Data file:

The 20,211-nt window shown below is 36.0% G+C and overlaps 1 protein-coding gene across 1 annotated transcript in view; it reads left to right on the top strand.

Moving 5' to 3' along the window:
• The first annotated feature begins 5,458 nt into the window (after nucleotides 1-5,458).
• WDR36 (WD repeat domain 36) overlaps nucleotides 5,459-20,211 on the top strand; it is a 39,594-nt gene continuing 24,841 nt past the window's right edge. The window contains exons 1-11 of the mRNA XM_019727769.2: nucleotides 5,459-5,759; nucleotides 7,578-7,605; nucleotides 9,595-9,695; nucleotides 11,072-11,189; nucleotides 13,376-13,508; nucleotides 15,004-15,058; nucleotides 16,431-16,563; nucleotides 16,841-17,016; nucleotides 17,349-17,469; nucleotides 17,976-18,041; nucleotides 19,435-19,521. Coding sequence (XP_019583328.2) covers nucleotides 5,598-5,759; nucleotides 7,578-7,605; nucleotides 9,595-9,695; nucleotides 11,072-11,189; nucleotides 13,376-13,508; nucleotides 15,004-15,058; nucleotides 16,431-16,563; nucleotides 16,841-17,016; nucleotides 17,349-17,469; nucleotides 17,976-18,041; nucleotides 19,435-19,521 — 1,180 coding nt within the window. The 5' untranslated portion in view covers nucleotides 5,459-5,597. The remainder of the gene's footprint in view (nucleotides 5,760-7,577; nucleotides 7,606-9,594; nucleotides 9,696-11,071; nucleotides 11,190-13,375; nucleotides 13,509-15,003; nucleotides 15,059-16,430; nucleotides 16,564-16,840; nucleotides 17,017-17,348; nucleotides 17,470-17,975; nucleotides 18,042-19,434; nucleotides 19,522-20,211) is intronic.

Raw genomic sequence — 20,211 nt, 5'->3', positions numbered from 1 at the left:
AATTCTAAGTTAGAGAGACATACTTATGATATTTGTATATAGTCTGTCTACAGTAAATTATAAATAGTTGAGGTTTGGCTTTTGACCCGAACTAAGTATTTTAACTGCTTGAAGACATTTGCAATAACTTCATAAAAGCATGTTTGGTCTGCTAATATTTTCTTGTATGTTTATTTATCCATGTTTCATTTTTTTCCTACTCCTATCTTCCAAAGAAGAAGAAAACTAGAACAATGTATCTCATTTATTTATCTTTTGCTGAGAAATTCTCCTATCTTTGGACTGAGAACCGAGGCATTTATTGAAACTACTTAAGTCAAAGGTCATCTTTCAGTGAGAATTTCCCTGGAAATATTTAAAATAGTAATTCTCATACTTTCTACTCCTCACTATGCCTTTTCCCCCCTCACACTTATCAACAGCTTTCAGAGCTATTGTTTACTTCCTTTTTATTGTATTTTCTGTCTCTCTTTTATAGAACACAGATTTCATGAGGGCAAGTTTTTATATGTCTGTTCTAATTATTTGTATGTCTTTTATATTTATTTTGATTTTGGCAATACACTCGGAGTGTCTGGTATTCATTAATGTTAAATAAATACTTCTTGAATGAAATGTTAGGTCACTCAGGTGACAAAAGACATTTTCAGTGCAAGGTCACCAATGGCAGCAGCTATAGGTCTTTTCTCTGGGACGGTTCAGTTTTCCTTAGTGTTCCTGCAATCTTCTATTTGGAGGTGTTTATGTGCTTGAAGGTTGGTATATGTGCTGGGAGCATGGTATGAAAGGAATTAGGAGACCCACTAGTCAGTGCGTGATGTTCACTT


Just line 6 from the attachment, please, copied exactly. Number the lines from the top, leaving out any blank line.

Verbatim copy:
AATTCTAAGTTAGAGAGACATACTTATGATATTTGTATATAGTCTGTCTACAGTAAATTATAAATAGTTGAGGTTTGGCTTTTGACCCGAACTAAGTATTTTAACTGCTTGAAGACATTTGCAATAACTTCATAAAAGCATGTTTGGTCTGCTAATATTTTCTTGTATGTTTATTTATCCATGTTTCATTTTTTTCCTACTCCTATCTTCCAAAGAAGAAGAAAACTAGAACAATGTATCTCATTTATTTATCTTTTGCTGAGAAATTCTCCTATCTTTGGACTGAGAACCGAGGCATTTATTGAAACTACTTAAGTCAAAGGTCATCTTTCAGTGAGAATTTCCCTGGAAATATTTAAAATAGTAATTCTCATACTTTCTACTCCTCACTATGCCTTTTCCCCCCTCACACTTATCAACAGCTTTCAGAGCTATTGTTTACTTCCTTTTTATTGTATTTTCTGTCTCTCTTTTATAGAACACAGATTTCATGAGGGCAAGTTTTTATATGTCTGTTCTAATTATTTGTATGTCTTTTATATTTATTTTGATTTTGGCAATACACTCGGAGTGTCTGGTATTCATTAATGTTAAATAAATACTTCTTGAATGAAATGTTAGGTCACTCAGGTGACAAAAGACATTTTCAGTGCAAGGTCACCAATGGCAGCAGCTATAGGTCTTTTCTCTGGGACGGTTCAGTTTTCCTTAGTGTTCCTGCAATCTTCTATTTGGAGGTGTTTATGTGCTTGAAGGTTGGTATATGTGCTGGGAGCATGGTATGAAAGGAATTAGGAGACCCACTAGTCAGTGCGTGATGTTCACTT